BS: We’re going to talk a little bit about how you guys are stepping into comics.
CL: I’m kinda obsessed with comics so its, kinda, it’s not an alien format to me. The cool thing about a comic book is I can write it, and we hire our artist, but, kinda like The Lost Room – which took twenty million dollars – basically Laura and I funded it ourselves [WKM, not TLR] and we just wrote it, and it’s a comic book. See, see, check it out. It’s called We Kill Monsters… the title is pretty self explanatory. I come out of visual effects, I understand what it takes to build a CG monster, but you can just draw it, so y’know…
LH: Yeah. I mean, we thought “should this be a TV show?”, and then we thought, the way television budgets are, we would never get to execute the monsters the way that we wanted them. But whatever you can imagine, you can have drawn, for the same price as any other page.
CL: The insane thing about Hollywood is that the odds are of making it are even better if it’s a comic book. Why can’t it just be a script… for us, it’s fun to do a comic book and it’s cool. Odds are someone will come knocking on our door and say “hey, this should be a movie” and it’s “no shit”.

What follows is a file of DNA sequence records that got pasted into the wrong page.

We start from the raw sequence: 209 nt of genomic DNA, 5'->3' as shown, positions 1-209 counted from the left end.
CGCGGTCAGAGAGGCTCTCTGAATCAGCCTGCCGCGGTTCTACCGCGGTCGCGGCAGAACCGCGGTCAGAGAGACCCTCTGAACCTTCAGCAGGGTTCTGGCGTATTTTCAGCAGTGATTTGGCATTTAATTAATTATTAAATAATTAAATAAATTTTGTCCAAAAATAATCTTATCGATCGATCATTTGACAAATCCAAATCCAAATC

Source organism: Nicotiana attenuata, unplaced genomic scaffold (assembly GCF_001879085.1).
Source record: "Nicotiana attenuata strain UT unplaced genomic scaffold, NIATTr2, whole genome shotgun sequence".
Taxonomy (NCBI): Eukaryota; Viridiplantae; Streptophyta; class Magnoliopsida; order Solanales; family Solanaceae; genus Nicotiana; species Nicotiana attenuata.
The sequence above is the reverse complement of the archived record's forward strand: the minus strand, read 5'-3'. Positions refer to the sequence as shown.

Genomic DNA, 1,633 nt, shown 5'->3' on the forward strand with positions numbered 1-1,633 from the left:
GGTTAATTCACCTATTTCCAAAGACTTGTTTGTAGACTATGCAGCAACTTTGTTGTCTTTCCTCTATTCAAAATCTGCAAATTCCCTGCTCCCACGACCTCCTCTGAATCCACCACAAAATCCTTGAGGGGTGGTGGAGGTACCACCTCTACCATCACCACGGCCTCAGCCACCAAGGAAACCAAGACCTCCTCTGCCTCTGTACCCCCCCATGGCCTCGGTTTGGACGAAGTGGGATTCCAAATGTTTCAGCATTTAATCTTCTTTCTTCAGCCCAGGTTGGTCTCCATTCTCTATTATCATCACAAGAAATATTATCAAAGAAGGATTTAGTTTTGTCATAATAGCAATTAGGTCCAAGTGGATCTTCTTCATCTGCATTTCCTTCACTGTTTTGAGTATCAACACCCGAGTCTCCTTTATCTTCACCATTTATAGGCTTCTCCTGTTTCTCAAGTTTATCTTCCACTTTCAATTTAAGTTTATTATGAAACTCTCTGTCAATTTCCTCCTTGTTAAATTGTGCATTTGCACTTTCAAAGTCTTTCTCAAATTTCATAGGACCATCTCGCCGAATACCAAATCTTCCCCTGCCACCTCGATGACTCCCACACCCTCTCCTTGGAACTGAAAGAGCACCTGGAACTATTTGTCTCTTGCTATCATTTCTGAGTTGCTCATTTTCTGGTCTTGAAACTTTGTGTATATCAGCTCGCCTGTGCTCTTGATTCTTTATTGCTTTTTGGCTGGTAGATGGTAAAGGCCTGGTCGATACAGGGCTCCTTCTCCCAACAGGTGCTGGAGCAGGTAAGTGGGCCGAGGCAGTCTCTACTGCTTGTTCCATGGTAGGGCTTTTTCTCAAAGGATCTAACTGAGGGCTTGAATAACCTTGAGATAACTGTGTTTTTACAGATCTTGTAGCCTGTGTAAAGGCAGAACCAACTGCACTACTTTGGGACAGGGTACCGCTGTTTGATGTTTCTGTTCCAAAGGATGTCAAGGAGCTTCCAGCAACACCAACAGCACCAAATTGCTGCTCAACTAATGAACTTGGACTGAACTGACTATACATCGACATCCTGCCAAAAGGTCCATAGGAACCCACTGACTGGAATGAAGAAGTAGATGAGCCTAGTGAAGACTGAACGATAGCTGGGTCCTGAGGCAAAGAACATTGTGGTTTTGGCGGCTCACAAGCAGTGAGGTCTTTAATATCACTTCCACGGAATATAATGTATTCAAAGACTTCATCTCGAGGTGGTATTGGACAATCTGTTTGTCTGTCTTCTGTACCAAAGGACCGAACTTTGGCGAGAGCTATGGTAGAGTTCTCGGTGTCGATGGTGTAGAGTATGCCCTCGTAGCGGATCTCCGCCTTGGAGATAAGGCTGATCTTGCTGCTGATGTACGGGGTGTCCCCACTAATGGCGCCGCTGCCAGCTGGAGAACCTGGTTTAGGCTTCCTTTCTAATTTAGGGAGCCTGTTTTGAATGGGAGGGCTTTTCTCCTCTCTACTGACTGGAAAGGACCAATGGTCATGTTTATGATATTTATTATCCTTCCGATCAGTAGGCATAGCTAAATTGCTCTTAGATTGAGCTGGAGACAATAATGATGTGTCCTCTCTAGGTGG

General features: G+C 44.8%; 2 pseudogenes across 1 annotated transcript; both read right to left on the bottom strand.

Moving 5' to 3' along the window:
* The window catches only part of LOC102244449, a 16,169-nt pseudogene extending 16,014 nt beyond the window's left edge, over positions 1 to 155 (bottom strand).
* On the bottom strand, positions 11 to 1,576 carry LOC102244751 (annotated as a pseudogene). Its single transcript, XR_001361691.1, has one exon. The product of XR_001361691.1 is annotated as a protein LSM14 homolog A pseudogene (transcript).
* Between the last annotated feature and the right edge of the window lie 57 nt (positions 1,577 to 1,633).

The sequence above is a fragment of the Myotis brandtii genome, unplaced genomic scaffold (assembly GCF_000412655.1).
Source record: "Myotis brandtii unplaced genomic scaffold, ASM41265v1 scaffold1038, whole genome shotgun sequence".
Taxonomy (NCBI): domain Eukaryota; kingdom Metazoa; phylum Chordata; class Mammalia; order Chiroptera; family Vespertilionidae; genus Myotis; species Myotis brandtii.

BS: Is Hollywood looking at comic books as an incubator? Is that your experience?
CL: I don’t know. I don’t know how they see it. It could be “it’s got pictures, it’s like a movie”, I think it’s something that – someone published it, therefore –
LH: It’s validated.
CL: – it’s validated. Well, someone published it, must be worth something.
LH: Yeah, someone took a chance on it and thought it was a good idea. So if it bombs as a movie, the idea can always come back to “well, it was successful as a comic book…”
BS: How was it transitioning from writing to the screen to writing to the page?
CL: Well, in some ways, I’ve read ten thousand comic books, so I understood it. In some ways, there were things that I didn’t get. Right? So, looking at a panel, you have two guys driving. I have the guy on the right, the guy driving, speaking first. Well, that doesn’t seem weird. But then you look at the panel, and he’s on the right, so the word balloons will cross. So the artist was like “no, you gotta have the guy on the left talk first” and I had to rewrite the whole page. It’s a funny little rule, but it’s obvious once you realize it.
BS: We were just talking about the differences and challenges of writing from the page to the screen. I was wondering if you could weigh in here.